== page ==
Glass is next. Food grade glass is separated by color - clear, green/blue, and brown/amber. They also collect flat glass, like that used in shower doors or some coffee tables. One exception is mirrors - most mirrors aren’t recyclable because of the reflective coating and the type of glass used. For any wine lovers out there, you can also recycle corks in the glass area, so long as they are made of real cork and not a synthetic material.

We pass by a truck that collects old clothing, dumpsters containing different metal types, a bin for old books, and even one for cigarette butts. We then arrive at the busiest side of CHaRM’s operations - Plasticville. Each and every different type of plastic is collected. There are bins for different numbered plastics, specifically numbers 1, 2, 4, 5, and 6. Those are the ones that have viable recycling streams, with number 3 (PVC) and number 7 (an “other” category for plastic) not being easily recyclable. There are also bins for films, bags, and straws. You can even recycle corrugated yard signs like those used in political campaigns (yes, those are made of plastic too). I felt two things walking through Plasticville: disgust at just how much plastic is used in our society, and gratitude to CHaRM for helping to do something with it.

How to Use Your Blue Bin Best

There’s even more to the CHaRM operations that I didn’t cover, and good news that they’ll be opening a second location later this year (at 1225 Columbia Drive in Decatur for any locals who might be interested). For now though, I want to get to the main takeaway from my visit with Peggy at CHaRM. This is something I learned, and if it was news to me, I bet it is to you too.

There are only five materials that you should be putting in your curbside blue bin. Note the word “should” there, and that I didn’t say “can.” The City of Atlanta and many other municipalities will accept a wide range of material types in those bins. Heck, even if you put straight garbage in those bins, it’s not like there’s an enforcement mechanism to hold you accountable. So remember, just because you put something in a blue bin, that doesn’t mean it will end up being recycled. In our region, and across the country generally, it’s only the “big five” materials that you can be confident will be recycled if you put them in your curbside blue bin. Here they are:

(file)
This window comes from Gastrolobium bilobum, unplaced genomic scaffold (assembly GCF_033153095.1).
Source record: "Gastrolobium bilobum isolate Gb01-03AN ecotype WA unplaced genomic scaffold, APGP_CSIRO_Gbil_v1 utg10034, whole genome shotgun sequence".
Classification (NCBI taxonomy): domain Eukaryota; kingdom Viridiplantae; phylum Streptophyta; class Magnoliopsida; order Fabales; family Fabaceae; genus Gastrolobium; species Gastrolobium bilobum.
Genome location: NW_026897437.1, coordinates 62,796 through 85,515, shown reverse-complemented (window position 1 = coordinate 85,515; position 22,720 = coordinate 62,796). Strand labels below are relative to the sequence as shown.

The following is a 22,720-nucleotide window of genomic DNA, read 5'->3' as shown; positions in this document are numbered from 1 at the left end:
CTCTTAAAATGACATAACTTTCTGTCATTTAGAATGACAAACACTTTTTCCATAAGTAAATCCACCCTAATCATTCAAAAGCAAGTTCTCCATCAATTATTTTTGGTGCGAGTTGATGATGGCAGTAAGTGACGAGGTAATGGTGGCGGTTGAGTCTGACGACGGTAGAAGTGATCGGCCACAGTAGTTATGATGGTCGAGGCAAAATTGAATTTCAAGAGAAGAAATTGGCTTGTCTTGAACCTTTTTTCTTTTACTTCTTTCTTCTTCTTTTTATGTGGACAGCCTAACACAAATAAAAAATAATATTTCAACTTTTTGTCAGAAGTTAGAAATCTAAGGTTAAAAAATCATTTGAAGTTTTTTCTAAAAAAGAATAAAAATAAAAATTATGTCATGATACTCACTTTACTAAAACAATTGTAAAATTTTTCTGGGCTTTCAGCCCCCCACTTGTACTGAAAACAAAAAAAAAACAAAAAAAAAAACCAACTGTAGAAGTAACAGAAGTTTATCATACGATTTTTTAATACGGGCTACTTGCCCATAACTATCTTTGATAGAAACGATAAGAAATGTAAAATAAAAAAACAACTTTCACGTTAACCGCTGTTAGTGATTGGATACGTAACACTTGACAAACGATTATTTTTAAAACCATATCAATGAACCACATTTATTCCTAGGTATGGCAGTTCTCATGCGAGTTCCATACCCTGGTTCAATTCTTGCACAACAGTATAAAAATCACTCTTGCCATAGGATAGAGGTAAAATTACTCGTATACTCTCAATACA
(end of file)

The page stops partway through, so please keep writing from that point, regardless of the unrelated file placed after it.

• Aluminum, like soft drink and tuna fish cans;
  • Other metals, like tin soup cans;
  • Paper, like newspapers, cereal boxes, and paper towel rolls;
  • Cardboard, like shipping and moving boxes, and;
  • Plastics that are number 1 (PET) and 2 (HDPE) only, like plastic bottles, milk jugs, and detergent bottles.

Other things like higher plastic numbers and glass bottles are technically recyclable, but the practical realities of single stream recycling mean they won’t be. Glass, for instance, tends to shatter into unrecoverable pieces and even contaminate other materials with their shards when dropped in a blue bin. And separating out cheap plastic types that don’t have a marketable use when recycled is simply not worth it. These items need to be self-sorted, the way they are at CHaRM, to have any chance of actually staying out of landfills and the environment.

One last public service announcement. Even if you abide by the big five above, there’s one more thing you have to do. These materials must be (a) clean, (b) dry, and (c) not in a plastic bag. If you use a garbage bag to line your recycling bin at home, please please please please please do not tie that bag off and drop it in your curbside blue bin. It’s liable to be thrown away, because those plastic bags gum up some of the sorting machinery that recycling companies use.

Please recycle. It’s important. But just as important as doing it is doing it right. The most important job that Peggy and the amazing people at CHaRM have isn’t taking people’s stuff - it's educating people about how best to properly dispose of that stuff. So make sure you’re recycling correctly, and consider sharing this post with your friends and family. And if you live in Atlanta, consider taking a field trip to CHaRM one of these days! And maybe bring all the junk that’s sitting in your garage with you.